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Just a note to advise all that this new DVD is not dubbed in English. Only subtitles. I am returning it.:mad:
 

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I refuse to watch Crouching Tiger with the English Dubbing. For me, it would ruin the experience and take away from the validity of the film.


I am glad that I waited and picked up the Superbit version yesterday. I was very pleased with the Audio and PQ.
 

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Babula:


Why is that bad? It is shown in its original theatrical language, and can be subtitled to english (as it was presented in theatres in North America). This is how it was seen in theatres, and it looks amazing!
 

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Superbit DVDs are targeted at film fans. Making it a dubbed version would be akin to making it pan and scan. In other words, it wouldn't sell.
 

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Quote:
Originally posted by William
Superbit = 1 DD and 1 DTS track only with no extras. So all available space goes to video.:)
Is the DTS track full-bit? Or just the usual compromised half-bit rate?
 

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And releasing a film (like Crouching Tiger) in a dubbed version is sacriledge!!!


I can CONFIRM that (like joekun states) a P&S version or a DUBBED version of an extremely popular film like Crouching Tiger- does not sell (RE: Warner's recent Willy Wonka P&S only version).


But- the Superbits line has a sole intent of MAXIMIZING the Home Theater experience of the original intent of the film. I think that doing a DUBBED version only undermines the original intent of the film since it was not the appropriate audio master- rather a doctored master.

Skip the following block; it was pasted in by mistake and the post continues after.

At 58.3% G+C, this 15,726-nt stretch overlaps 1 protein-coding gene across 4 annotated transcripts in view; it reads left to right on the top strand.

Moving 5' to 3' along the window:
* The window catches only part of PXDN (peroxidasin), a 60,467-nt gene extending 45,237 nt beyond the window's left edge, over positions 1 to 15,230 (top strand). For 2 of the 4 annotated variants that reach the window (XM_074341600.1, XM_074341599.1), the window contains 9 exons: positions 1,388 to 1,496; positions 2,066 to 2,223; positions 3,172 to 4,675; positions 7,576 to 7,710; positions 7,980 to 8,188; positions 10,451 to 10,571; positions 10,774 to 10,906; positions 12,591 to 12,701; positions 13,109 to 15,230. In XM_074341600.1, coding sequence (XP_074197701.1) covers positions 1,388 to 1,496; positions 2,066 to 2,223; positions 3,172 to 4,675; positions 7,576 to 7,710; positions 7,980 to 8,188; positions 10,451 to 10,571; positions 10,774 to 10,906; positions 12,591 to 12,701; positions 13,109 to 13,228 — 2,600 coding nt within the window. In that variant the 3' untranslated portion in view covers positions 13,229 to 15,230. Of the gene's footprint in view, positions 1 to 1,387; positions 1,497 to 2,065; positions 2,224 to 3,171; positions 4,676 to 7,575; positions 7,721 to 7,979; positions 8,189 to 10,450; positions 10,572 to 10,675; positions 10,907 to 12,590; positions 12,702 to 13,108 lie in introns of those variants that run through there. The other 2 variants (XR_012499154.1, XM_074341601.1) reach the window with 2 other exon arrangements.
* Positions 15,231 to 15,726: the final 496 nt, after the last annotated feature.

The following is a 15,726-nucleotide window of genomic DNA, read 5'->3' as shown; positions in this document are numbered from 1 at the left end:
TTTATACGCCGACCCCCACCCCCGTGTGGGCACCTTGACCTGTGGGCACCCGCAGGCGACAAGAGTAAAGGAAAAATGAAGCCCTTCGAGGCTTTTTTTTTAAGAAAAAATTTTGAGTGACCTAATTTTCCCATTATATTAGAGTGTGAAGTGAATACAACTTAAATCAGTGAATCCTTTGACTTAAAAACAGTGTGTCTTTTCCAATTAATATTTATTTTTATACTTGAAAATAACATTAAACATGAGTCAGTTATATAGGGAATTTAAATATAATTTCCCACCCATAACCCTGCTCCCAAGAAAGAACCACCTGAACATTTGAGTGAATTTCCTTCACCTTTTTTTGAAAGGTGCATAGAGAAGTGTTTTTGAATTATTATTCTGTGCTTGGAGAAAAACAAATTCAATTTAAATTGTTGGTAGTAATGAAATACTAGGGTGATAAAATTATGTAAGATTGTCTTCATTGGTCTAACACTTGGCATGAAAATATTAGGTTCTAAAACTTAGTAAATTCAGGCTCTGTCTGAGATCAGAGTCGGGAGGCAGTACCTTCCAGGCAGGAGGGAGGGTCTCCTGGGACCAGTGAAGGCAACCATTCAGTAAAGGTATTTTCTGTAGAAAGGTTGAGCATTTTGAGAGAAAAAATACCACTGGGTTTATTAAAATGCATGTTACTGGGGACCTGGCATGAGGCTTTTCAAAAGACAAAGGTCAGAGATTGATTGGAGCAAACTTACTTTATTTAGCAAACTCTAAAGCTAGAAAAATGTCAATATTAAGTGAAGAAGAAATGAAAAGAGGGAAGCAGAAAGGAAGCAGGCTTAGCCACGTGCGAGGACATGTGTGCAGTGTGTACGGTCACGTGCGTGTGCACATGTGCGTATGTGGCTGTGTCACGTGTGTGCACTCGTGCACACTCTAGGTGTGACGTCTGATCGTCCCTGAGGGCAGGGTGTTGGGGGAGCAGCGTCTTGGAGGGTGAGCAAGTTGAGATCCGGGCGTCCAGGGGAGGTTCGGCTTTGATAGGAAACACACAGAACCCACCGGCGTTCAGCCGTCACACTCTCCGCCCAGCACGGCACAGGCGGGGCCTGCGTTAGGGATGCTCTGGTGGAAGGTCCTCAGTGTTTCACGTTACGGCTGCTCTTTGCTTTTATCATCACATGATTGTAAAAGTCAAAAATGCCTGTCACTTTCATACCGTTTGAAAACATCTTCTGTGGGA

So if you return it- it's your loss. You really are missing a beautiful film. Why not appreciate it in its original language?


Babula- with your reasoning- would you justify DUBBING The Italian only dialogue sequences in The Godfather Part II?


The purpose of maintaining the original language in films like the GF or CTHD is to preserve the culture of the characters and the story. It adds authenticity and a certain richness to the film.


Or- would you justify DUBBING Dances with Wolves??? The very nature of using authentic Lakota Sioux dialogue shows a man (costner) culturally isolated from his society and forces him to learn the language and customs of foreign people. It allowed a sense of tolerance and societal perspective.


So there are THOUSANDS of reasons of maintaining the original language and not butchering the films with a horrid dub.
 

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99% of the time I do not like dubbed movies. However, I must admit that I liked this english dubbed version and thought that it was done quite well. IMO it was not real obvious that it was dubbed. I also have the SB version of CTHD and enjoy watching it as well.
 

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Quote:
99% of the time I do not like dubbed movies. However, I must admit that I liked this english dubbed version and thought that it was done quite well. IMO it was not real obvious that it was dubbed. I also have the SB version of CTHD and enjoy watching it as well.
I have to disagree. A while back there were a lot of people around talking about how they didn't get the big deal about CTHD. They just thought it was silly and blah blah blah. I asked every one of those people that I met, or poster that I read if they watched it dubbed or subtitled. Every last one of them had watched the dub. Does that mean that the dub ruins the movie, or that people who are less likely to like the movie watch the dub? I would say it's mostly the former, but a little of the latter.


I've never seen an English dub I liked, and I've only seen two I could tolderate (Kiki's Delivery Service and Princess Mononoke). Ang Lee says it all about dubs in the commentary on the original release of CTHD though, check it out if you can.